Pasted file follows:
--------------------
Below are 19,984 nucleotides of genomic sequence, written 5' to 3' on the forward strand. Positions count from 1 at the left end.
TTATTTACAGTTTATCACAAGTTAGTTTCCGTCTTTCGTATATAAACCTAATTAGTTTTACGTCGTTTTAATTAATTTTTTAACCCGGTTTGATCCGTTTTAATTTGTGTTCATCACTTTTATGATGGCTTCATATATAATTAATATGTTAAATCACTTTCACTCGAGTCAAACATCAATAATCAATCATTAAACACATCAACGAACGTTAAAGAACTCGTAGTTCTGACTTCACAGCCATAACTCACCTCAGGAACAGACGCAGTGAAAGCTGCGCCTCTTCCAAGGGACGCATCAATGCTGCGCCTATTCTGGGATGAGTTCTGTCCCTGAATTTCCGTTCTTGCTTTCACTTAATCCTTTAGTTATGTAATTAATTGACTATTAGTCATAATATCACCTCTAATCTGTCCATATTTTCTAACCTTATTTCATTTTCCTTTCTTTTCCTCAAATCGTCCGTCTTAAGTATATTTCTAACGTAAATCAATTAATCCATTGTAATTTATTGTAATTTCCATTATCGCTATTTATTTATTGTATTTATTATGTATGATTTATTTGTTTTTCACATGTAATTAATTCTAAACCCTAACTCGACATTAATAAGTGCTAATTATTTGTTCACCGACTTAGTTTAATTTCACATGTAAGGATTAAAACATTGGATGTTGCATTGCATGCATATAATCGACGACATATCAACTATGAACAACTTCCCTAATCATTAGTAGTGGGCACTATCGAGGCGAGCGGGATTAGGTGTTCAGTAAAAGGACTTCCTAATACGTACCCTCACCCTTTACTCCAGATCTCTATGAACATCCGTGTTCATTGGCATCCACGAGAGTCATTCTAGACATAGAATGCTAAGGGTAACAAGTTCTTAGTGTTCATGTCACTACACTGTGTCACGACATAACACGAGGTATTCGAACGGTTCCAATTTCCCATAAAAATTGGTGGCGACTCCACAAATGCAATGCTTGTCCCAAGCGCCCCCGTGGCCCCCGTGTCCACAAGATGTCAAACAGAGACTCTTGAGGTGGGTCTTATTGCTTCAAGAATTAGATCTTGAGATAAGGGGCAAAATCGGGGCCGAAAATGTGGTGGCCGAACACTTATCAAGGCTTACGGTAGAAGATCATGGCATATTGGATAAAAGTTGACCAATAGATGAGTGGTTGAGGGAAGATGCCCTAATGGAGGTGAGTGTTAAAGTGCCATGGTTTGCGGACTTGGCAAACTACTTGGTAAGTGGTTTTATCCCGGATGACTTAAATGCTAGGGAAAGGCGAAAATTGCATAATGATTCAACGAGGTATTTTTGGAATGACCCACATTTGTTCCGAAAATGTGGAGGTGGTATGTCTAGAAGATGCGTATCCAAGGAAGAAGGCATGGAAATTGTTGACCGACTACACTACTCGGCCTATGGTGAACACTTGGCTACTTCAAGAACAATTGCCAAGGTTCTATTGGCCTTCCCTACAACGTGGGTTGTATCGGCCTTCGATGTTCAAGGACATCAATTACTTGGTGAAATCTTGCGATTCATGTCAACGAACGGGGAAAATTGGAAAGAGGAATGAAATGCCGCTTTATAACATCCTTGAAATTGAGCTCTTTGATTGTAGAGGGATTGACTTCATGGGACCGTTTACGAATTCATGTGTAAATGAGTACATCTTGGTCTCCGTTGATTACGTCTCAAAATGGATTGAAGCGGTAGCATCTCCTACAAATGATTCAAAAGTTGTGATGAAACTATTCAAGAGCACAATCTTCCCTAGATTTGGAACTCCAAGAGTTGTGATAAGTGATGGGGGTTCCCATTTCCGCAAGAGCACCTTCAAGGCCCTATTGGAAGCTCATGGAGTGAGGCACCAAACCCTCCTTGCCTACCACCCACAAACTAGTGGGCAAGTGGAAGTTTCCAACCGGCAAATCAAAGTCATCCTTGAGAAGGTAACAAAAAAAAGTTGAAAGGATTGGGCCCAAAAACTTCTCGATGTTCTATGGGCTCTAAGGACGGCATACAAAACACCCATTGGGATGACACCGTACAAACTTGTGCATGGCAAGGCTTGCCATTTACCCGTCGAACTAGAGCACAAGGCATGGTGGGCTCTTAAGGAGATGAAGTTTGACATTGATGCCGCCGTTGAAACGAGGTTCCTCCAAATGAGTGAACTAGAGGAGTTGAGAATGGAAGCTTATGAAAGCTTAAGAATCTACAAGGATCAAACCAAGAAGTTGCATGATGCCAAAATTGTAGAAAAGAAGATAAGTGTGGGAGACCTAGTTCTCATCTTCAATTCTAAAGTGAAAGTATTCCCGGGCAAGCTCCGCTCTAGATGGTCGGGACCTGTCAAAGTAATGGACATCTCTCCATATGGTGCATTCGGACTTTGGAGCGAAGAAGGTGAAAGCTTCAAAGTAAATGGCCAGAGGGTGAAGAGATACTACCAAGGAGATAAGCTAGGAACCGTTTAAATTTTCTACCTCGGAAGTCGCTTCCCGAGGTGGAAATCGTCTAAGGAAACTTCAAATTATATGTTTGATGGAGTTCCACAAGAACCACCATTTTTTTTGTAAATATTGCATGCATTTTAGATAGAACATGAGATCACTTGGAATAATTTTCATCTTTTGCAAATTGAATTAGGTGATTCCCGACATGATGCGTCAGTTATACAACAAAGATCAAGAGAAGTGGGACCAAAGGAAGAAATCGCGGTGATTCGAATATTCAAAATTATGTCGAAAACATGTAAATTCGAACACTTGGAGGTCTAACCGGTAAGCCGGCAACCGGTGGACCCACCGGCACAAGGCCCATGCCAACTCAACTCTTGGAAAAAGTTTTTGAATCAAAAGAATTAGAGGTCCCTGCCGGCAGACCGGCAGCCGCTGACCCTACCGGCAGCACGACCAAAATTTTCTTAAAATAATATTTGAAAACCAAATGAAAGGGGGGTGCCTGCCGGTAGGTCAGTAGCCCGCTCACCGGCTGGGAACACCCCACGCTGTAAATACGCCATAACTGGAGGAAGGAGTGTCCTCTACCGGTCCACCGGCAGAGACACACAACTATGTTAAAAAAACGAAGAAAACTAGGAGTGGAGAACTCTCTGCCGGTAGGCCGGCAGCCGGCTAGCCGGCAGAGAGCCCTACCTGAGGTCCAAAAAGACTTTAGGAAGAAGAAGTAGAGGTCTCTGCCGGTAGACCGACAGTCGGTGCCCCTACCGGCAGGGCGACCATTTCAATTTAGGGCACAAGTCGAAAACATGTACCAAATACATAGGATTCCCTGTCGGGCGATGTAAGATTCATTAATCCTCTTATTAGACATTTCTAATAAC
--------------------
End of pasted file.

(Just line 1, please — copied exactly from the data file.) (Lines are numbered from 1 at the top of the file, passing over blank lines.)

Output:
Below are 19,984 nucleotides of genomic sequence, written 5' to 3' on the forward strand. Positions count from 1 at the left end.